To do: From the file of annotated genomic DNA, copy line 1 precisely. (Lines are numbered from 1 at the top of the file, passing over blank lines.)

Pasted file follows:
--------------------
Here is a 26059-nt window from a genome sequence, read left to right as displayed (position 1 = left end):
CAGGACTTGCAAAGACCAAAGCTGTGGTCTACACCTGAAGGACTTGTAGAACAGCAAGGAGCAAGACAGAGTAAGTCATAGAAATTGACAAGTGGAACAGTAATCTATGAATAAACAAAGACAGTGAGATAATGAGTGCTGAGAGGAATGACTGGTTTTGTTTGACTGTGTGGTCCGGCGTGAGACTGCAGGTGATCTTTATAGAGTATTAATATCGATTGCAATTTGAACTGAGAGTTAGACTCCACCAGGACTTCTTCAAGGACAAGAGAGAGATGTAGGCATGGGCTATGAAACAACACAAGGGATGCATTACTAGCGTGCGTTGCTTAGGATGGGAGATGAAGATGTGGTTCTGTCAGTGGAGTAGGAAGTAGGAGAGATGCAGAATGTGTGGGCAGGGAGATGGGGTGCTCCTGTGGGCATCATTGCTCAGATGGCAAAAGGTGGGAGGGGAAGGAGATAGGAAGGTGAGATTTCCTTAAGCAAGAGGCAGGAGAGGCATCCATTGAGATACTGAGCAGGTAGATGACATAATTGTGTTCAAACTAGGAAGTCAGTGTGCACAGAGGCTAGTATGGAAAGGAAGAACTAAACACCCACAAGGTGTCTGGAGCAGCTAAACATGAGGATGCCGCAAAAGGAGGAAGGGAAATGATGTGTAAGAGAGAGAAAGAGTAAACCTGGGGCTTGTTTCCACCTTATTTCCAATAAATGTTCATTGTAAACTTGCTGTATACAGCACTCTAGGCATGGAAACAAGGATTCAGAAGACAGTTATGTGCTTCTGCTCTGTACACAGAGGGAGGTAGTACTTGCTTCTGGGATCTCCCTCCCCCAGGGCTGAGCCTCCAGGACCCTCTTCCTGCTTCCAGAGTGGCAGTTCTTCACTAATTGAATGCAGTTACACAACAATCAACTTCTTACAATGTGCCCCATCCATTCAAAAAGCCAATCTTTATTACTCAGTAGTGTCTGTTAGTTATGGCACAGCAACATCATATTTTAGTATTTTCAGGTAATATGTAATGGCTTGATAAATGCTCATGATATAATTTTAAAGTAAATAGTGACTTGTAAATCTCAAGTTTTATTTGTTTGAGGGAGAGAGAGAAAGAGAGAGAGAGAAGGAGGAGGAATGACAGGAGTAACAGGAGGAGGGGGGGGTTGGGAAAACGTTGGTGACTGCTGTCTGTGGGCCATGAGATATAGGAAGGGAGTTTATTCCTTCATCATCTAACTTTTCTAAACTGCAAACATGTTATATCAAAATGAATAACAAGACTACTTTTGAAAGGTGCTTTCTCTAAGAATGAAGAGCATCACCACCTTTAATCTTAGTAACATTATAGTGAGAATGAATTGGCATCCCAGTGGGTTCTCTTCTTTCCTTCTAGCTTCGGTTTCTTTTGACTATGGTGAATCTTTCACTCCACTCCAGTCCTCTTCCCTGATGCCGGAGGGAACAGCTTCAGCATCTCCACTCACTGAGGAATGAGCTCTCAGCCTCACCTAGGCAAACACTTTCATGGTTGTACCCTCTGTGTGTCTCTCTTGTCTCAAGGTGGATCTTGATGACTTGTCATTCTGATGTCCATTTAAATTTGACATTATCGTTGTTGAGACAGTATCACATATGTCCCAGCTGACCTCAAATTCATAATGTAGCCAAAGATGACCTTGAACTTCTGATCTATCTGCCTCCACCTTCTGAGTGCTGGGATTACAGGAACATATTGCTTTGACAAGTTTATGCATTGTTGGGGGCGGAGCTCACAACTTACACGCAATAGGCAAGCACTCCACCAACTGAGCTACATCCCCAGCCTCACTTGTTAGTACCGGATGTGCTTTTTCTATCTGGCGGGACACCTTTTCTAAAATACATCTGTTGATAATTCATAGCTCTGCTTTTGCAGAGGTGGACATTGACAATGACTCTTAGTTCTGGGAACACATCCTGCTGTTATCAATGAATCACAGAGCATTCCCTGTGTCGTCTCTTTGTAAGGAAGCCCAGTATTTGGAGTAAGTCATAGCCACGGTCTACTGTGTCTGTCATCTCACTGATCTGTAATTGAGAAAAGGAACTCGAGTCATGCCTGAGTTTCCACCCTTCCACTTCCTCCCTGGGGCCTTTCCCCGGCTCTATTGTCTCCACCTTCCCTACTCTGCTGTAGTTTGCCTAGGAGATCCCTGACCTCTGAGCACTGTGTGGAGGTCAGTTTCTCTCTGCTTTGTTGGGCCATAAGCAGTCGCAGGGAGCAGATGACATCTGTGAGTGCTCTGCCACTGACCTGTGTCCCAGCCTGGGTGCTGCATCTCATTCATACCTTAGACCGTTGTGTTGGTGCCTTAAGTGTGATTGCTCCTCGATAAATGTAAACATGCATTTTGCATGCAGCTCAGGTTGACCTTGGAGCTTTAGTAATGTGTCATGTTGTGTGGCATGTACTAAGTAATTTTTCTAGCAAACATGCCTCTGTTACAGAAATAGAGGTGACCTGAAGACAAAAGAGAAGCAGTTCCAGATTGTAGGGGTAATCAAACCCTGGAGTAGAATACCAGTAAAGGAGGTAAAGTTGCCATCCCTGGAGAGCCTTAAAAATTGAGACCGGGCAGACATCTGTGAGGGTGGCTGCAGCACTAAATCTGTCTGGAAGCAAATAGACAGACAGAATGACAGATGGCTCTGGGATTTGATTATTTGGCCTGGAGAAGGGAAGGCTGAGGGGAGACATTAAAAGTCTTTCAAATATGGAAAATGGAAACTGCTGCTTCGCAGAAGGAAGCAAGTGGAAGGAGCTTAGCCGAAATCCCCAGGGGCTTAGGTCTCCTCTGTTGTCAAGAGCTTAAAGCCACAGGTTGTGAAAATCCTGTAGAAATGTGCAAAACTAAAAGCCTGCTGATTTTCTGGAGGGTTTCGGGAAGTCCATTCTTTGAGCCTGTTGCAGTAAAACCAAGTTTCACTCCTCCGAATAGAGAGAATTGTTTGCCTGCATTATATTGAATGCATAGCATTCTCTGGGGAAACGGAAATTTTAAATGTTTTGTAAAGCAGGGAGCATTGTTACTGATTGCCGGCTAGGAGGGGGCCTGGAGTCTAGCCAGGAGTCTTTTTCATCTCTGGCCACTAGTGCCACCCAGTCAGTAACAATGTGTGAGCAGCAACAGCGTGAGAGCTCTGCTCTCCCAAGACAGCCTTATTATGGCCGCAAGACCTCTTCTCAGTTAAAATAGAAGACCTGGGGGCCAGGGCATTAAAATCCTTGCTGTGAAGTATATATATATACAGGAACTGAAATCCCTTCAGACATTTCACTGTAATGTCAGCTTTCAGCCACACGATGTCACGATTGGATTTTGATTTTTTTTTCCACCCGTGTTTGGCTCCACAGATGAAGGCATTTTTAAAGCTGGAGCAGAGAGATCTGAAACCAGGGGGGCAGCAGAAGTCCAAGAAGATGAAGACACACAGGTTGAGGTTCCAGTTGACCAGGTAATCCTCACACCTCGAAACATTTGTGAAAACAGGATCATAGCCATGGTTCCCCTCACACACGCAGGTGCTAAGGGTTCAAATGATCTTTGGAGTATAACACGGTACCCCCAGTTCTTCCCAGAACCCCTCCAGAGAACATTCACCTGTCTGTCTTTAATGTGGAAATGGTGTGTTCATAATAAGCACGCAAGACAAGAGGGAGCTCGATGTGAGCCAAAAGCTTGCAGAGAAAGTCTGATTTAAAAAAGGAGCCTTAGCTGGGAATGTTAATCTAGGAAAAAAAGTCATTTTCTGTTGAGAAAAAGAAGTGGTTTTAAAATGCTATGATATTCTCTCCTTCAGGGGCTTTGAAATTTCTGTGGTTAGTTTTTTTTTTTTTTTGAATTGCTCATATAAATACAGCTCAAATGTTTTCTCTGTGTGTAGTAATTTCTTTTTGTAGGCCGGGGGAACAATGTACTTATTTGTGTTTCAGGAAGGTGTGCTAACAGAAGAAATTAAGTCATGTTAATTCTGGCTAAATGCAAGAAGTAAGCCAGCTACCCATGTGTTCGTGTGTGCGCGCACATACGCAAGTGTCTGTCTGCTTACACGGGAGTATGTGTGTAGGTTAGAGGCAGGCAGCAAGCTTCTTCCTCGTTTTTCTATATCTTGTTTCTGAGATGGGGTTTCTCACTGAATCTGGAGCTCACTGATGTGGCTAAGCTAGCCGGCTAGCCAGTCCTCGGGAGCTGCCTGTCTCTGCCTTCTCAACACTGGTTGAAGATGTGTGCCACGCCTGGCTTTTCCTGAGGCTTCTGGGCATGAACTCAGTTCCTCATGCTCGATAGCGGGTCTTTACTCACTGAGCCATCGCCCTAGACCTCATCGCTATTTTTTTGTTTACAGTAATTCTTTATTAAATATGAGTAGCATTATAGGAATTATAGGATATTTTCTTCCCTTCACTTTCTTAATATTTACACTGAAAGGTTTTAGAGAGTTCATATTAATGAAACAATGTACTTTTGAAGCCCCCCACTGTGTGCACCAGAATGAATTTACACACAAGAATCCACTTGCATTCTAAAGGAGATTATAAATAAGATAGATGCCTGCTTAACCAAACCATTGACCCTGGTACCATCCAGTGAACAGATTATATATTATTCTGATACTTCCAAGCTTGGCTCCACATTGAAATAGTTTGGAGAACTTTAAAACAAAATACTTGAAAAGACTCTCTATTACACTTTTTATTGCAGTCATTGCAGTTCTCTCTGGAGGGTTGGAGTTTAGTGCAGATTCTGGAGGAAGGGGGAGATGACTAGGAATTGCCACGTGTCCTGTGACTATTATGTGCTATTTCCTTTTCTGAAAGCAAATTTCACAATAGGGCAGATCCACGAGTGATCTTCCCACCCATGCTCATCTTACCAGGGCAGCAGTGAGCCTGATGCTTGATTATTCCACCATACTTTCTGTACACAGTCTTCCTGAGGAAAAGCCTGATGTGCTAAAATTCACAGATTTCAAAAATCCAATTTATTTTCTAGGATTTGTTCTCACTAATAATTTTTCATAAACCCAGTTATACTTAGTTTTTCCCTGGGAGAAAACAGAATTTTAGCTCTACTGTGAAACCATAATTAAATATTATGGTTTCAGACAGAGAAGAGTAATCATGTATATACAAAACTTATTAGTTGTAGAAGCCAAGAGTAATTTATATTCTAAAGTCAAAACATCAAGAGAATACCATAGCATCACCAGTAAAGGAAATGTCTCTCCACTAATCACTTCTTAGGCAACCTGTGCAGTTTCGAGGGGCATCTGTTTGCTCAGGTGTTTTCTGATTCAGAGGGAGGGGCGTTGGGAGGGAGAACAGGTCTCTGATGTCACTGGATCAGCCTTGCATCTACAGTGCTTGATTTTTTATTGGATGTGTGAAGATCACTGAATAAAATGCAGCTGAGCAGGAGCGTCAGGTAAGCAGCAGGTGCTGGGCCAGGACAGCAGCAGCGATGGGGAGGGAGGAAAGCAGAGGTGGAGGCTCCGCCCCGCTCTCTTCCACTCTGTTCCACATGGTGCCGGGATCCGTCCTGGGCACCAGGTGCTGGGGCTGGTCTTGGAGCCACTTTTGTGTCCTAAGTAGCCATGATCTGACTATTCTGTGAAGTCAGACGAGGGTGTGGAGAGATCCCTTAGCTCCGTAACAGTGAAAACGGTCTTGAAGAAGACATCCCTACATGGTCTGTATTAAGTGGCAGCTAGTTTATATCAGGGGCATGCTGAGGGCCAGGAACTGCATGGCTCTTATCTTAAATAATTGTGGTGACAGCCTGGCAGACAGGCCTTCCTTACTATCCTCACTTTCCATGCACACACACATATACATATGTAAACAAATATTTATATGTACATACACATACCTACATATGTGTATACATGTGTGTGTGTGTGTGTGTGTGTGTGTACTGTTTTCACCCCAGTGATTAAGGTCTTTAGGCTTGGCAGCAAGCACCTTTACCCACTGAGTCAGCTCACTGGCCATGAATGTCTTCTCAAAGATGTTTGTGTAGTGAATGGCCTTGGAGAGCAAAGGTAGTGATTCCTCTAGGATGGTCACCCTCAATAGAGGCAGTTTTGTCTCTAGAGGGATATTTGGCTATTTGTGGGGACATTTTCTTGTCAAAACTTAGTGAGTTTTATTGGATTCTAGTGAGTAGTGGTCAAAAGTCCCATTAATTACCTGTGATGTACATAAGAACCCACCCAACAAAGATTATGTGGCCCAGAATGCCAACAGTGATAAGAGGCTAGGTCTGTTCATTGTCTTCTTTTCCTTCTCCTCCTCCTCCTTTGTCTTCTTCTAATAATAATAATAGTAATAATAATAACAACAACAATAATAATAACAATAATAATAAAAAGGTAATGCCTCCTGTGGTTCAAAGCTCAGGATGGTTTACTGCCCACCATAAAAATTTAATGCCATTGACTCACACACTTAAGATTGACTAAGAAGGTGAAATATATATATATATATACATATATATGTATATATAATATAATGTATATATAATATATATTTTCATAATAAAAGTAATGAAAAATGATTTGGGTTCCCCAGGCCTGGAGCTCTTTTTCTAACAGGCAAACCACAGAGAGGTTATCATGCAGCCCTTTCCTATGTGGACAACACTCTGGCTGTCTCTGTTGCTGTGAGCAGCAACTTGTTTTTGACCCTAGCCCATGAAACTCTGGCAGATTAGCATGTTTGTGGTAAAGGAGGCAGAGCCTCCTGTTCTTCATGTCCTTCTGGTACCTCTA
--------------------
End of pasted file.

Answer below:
Here is a 26059-nt window from a genome sequence, read left to right as displayed (position 1 = left end):